-

At BOMB Magazine, Kyle Lucia Wu discusses her debut novel, Win Me Something, as well as the process of balancing discipline with self-kindness when writing. “In the early years of writing this book, I was waking up super early to write before work or setting word count goals that I had to meet,” Wu explains. “I do think discipline and routine are valuable, but so are rest and space and being kind to yourself. I still struggle with wanting to be productive, but I think my early fixation with productiveness didn’t allow me the space I needed to think expansively and intuitively.”

Leaning Into Power with Sonia Sanchez

-

Last month legendary poet Sonia Sanchez won the Dorothy and Lillian Gish Prize —a $250,000 lifetime achievement honor— and NPR is taking a look back on her lasting influence in the world of poetry and beyond. “Part of Sanchez’s power comes from advocating for her people—and from blazing a trail for poets who came after her. Honorée Fanonne Jeffers, who now has five poetry collections and a novel, says she learned how to lean into her power through Sanchez. ‘I remember how Miss Sonia would close her eyes sometimes when she would read,’ Jeffers says, thinking of one of her earliest readings in front of a big crowd. ‘And so I closed my eyes and I felt something enter me. And when I opened my eyes, I wasn’t scared anymore.'”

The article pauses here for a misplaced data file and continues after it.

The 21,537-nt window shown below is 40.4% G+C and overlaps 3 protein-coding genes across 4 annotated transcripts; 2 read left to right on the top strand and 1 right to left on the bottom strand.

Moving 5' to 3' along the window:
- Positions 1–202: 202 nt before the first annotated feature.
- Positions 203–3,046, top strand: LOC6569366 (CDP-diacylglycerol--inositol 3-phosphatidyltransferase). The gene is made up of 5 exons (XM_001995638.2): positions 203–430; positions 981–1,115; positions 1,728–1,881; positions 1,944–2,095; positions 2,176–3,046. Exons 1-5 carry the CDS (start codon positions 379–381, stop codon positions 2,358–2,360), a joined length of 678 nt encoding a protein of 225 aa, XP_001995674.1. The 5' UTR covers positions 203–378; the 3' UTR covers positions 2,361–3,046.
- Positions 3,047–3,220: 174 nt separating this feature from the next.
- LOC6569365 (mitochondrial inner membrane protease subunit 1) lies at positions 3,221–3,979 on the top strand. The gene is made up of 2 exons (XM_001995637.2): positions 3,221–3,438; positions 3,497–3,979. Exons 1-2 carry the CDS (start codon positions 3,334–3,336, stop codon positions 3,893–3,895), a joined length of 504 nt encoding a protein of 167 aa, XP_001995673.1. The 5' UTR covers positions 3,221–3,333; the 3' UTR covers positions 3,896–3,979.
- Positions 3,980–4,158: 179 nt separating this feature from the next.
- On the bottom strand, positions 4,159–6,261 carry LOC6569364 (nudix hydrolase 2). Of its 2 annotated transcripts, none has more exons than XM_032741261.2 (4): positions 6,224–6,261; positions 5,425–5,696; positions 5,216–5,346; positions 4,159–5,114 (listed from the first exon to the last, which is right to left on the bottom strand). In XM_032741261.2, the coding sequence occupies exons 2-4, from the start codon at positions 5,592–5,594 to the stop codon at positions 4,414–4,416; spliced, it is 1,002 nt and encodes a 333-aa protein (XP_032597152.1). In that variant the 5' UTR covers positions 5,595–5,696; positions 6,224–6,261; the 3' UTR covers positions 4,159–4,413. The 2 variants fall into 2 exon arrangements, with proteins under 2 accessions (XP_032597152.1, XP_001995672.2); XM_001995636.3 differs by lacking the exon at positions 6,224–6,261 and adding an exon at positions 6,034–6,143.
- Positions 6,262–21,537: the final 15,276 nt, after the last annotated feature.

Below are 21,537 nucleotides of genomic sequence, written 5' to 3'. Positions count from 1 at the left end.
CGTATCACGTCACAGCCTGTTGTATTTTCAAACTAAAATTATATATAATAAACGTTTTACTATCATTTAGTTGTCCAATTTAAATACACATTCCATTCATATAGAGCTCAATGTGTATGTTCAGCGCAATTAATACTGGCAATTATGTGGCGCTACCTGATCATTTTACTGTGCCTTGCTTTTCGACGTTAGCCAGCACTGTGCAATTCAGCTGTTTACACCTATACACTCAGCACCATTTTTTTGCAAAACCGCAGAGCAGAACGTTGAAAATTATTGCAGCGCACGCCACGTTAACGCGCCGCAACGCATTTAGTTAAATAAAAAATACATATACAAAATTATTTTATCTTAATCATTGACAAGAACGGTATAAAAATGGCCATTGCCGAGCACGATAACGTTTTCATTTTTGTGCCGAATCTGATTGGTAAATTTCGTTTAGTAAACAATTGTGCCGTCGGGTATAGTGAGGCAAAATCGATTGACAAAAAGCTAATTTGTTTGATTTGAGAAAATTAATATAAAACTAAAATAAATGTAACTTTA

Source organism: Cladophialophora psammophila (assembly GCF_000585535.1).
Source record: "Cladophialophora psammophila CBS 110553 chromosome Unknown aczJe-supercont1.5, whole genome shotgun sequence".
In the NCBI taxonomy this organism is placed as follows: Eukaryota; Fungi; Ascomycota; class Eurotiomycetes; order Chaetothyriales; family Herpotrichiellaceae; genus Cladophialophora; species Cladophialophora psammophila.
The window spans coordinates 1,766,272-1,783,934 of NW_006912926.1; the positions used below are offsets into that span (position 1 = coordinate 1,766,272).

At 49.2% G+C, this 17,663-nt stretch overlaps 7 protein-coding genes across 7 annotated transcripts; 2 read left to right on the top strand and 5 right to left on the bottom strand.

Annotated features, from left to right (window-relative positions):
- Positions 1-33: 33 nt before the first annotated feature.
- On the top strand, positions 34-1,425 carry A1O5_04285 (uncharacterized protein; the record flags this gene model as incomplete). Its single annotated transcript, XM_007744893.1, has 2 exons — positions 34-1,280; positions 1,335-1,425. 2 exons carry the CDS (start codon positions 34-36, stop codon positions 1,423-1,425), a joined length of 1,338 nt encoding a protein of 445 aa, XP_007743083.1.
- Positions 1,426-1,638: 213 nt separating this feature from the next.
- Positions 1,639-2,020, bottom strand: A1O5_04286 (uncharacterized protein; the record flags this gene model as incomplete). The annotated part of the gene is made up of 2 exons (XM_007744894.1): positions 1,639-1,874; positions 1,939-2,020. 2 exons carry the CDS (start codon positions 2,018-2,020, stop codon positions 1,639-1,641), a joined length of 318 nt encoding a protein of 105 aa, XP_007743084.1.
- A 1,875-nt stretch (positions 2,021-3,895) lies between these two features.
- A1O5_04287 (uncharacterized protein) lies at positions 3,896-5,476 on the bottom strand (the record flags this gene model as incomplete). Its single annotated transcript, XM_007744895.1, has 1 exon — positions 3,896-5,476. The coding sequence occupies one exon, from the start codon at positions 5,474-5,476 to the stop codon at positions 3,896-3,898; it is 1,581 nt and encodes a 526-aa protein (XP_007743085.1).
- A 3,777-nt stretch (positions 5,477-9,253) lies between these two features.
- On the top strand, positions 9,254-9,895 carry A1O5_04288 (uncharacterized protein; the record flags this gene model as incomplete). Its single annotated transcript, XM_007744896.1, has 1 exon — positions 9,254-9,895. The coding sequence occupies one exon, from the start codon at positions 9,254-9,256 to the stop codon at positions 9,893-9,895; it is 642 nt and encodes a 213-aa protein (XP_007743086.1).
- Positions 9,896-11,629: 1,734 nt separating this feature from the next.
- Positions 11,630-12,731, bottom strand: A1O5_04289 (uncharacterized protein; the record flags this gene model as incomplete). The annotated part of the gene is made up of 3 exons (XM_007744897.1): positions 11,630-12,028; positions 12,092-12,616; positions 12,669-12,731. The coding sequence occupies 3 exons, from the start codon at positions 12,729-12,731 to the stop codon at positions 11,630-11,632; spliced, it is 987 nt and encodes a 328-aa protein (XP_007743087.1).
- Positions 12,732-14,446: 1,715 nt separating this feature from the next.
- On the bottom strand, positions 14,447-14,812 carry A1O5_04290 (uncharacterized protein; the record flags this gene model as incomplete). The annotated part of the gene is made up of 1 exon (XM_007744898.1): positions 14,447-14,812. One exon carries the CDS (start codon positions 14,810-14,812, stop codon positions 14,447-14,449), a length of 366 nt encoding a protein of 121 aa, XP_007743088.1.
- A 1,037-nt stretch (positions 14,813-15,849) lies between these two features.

Sandra Cisneros Writes Stories That Take on a Life of Their Own

-

At Bustle, Sandra Cisneros discusses her new book, Martita, I Remember You, an unsent letter from a woman recalling a brief stay in Paris and the sisterhoods she formed during her time there. “It’s kind of like a kite,” Cisneros says of her writing process. “You begin with your own story, and the higher it goes, it starts to take off and characters start to say things you would never say. The more you tether it to your life, it won’t go very far. It has to begin from something constructed for me that’s real, and then I just give it more string.”

A Feast Fit for Frankenstein and His Monster

-

At the Paris Review, Valerie Stivers cooks a feast inspired by the food found within the pages of Mary Shelley’s gothic classic, Frankenstein. “I planned to make the bread pudding, which sounded easy and delicious, and the cocktail, which miraculously asked only for alcohols I already had on hand,” Stivers writes. “I also wanted to include a dish made from items I could forage myself, and settled on apple scones made with acorn flour (both are in season). If Victor Frankenstein had been merciful and created a wife for the monster, the wife would have been in luck, because these foods were amazing.”

The Grisly Reading Habits of Victorian Children

-

At Atlas Obscura, Sarah Durn looks at the history of penny dreadfuls, “grisly tales of murder, crime, and the supernatural” that enthralled Victorian children and teenagers and kept them reading. “The popularity of penny dreadfuls had another side,” Durn writes. “They helped to promote literacy, especially among younger readers, at a time when, for many children, formal education was nonexistent or, well, Dickensian. […] People were invested in the stories of Jack Harkaway and Sweeney Todd, and there was only one good way to keep up—learn to read.”